Since 1935 millions of elderly Americans have relied on Social Security for their retirement income. However, the program is now both structurally and financially unable to meet the needs of today’s workers, especially women.
Although there has been much public attention paid to Social Security’s looming financial crisis, even more important to women may be the clash between the current benefit structure and the socioeconomic changes that have occurred since 1935, such as the great increase in the number of women in the workforce, women marrying later or not at all, and the doubling of the divorce rate. By failing to keep pace with the changing nature of American families, Social Security’s outdated benefit structure results in single women and dual‐earner couples subsidizing the benefits of wealthier single‐ earner couples, which creates a sharply regressive element to the current benefit structure.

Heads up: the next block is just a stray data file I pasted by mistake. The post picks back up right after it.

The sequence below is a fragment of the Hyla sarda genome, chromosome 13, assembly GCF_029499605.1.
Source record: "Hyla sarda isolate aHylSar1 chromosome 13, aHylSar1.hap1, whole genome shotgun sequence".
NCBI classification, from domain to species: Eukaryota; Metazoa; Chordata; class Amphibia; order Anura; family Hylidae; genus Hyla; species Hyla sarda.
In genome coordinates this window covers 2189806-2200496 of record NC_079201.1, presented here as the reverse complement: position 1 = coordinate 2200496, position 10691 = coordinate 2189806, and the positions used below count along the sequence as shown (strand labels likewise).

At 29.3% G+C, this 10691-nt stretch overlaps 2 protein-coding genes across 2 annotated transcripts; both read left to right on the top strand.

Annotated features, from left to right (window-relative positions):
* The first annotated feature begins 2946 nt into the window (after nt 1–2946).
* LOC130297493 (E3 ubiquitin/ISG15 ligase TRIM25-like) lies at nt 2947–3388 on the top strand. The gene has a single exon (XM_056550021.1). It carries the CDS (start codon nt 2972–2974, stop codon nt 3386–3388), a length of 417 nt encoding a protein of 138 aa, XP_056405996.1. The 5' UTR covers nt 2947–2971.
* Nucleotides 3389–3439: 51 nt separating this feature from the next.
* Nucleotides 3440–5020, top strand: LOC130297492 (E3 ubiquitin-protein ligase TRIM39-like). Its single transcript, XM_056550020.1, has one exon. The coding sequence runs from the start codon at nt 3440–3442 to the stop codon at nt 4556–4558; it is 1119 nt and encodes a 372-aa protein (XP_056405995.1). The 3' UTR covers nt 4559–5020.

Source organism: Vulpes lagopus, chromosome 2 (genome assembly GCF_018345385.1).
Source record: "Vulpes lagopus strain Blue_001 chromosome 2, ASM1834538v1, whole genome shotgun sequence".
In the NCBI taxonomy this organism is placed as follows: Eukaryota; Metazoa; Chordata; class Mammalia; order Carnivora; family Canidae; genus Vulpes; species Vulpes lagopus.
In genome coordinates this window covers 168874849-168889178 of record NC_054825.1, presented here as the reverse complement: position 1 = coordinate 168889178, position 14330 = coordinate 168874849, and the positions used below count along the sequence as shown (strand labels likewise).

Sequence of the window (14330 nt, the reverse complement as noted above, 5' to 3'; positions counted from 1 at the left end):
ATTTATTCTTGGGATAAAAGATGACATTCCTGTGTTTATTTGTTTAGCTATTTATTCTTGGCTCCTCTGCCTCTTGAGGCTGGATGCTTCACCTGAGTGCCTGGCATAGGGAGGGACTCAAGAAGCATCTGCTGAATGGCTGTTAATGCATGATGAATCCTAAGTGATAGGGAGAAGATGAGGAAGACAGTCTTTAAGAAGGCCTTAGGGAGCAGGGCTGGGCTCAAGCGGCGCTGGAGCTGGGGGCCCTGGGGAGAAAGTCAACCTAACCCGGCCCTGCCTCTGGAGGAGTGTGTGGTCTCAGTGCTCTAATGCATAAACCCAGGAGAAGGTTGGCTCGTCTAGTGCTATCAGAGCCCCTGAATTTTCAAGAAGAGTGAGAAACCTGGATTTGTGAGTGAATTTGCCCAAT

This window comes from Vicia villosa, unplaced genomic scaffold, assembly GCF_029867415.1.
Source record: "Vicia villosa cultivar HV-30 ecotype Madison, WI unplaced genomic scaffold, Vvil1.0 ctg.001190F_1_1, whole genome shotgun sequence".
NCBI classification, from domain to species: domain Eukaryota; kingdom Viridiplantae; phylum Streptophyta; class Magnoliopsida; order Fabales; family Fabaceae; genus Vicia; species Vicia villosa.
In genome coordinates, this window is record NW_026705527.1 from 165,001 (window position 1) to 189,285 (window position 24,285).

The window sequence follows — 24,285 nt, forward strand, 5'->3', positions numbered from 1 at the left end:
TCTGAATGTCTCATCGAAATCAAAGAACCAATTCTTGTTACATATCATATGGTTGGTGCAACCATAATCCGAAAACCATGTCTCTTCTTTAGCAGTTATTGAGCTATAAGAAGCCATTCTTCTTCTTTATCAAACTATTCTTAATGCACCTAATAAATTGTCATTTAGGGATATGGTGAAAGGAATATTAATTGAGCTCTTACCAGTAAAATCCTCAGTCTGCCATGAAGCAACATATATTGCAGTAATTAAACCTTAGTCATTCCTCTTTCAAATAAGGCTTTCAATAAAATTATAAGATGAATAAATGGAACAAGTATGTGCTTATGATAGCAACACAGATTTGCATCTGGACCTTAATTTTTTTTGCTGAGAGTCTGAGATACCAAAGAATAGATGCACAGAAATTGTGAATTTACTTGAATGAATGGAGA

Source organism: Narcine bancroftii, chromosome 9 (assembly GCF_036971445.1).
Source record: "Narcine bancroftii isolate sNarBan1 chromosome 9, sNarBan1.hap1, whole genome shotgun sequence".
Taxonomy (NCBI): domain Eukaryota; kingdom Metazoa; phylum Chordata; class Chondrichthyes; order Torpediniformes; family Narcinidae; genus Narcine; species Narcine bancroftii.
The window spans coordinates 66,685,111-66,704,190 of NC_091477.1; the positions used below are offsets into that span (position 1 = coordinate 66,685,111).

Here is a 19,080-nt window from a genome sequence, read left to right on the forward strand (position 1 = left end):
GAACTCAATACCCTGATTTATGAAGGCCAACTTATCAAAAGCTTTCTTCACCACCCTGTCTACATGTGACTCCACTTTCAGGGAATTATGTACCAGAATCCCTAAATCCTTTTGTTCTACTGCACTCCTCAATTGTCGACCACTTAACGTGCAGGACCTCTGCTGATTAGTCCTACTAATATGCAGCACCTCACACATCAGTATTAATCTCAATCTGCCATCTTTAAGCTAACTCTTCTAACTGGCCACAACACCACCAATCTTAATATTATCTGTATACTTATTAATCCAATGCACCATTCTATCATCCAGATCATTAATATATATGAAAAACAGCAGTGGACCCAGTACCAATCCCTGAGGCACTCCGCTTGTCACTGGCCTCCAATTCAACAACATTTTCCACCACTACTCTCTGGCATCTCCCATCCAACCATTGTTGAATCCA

Social Security reform not only must restore the system to solvency, it should also address the program’s other inequities that disadvantage women. The best way to do this would be to allow younger workers, including younger women, to privately invest at least a portion of their Social Security taxes through individual accounts. Not only would individual accounts help to solve Social Security’s financial problems by taking advantage of the higher returns available to private capital investment, they would give women greater ownership and control of their retirement income and create a benefit structure far more in tune with the needs of the modern family.
Everyone who truly favors giving women more choices and control over their own lives should champion such a reform.